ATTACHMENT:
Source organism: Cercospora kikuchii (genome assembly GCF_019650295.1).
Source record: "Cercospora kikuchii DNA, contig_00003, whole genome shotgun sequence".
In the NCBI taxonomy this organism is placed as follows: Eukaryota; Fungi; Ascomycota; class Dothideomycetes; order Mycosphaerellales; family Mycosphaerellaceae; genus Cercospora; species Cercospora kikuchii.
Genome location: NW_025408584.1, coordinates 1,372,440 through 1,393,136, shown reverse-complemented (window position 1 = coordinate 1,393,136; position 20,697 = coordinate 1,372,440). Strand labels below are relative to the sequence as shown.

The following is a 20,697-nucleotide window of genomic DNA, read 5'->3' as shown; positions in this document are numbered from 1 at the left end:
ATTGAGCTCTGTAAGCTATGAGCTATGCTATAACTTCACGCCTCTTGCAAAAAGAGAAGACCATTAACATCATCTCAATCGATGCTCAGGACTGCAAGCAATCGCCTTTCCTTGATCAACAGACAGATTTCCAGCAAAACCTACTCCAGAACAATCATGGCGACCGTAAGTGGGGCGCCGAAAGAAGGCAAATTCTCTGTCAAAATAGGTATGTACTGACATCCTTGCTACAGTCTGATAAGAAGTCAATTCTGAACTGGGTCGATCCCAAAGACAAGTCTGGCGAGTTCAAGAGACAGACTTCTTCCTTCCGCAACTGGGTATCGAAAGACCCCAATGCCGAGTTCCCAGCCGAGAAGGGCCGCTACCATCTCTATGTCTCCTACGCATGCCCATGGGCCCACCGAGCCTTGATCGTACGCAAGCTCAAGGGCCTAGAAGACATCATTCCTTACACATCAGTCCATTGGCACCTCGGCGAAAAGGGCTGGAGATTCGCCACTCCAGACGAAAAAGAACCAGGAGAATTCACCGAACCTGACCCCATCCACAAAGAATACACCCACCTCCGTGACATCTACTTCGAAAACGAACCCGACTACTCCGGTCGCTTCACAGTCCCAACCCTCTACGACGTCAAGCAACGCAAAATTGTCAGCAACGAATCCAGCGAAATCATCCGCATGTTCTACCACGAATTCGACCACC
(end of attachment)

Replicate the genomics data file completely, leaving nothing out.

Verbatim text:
Source organism: Cercospora kikuchii (genome assembly GCF_019650295.1).
Source record: "Cercospora kikuchii DNA, contig_00003, whole genome shotgun sequence".
In the NCBI taxonomy this organism is placed as follows: Eukaryota; Fungi; Ascomycota; class Dothideomycetes; order Mycosphaerellales; family Mycosphaerellaceae; genus Cercospora; species Cercospora kikuchii.
Genome location: NW_025408584.1, coordinates 1,372,440 through 1,393,136, shown reverse-complemented (window position 1 = coordinate 1,393,136; position 20,697 = coordinate 1,372,440). Strand labels below are relative to the sequence as shown.

The following is a 20,697-nucleotide window of genomic DNA, read 5'->3' as shown; positions in this document are numbered from 1 at the left end:
ATTGAGCTCTGTAAGCTATGAGCTATGCTATAACTTCACGCCTCTTGCAAAAAGAGAAGACCATTAACATCATCTCAATCGATGCTCAGGACTGCAAGCAATCGCCTTTCCTTGATCAACAGACAGATTTCCAGCAAAACCTACTCCAGAACAATCATGGCGACCGTAAGTGGGGCGCCGAAAGAAGGCAAATTCTCTGTCAAAATAGGTATGTACTGACATCCTTGCTACAGTCTGATAAGAAGTCAATTCTGAACTGGGTCGATCCCAAAGACAAGTCTGGCGAGTTCAAGAGACAGACTTCTTCCTTCCGCAACTGGGTATCGAAAGACCCCAATGCCGAGTTCCCAGCCGAGAAGGGCCGCTACCATCTCTATGTCTCCTACGCATGCCCATGGGCCCACCGAGCCTTGATCGTACGCAAGCTCAAGGGCCTAGAAGACATCATTCCTTACACATCAGTCCATTGGCACCTCGGCGAAAAGGGCTGGAGATTCGCCACTCCAGACGAAAAAGAACCAGGAGAATTCACCGAACCTGACCCCATCCACAAAGAATACACCCACCTCCGTGACATCTACTTCGAAAACGAACCCGACTACTCCGGTCGCTTCACAGTCCCAACCCTCTACGACGTCAAGCAACGCAAAATTGTCAGCAACGAATCCAGCGAAATCATCCGCATGTTCTACCACGAATTCGACCACC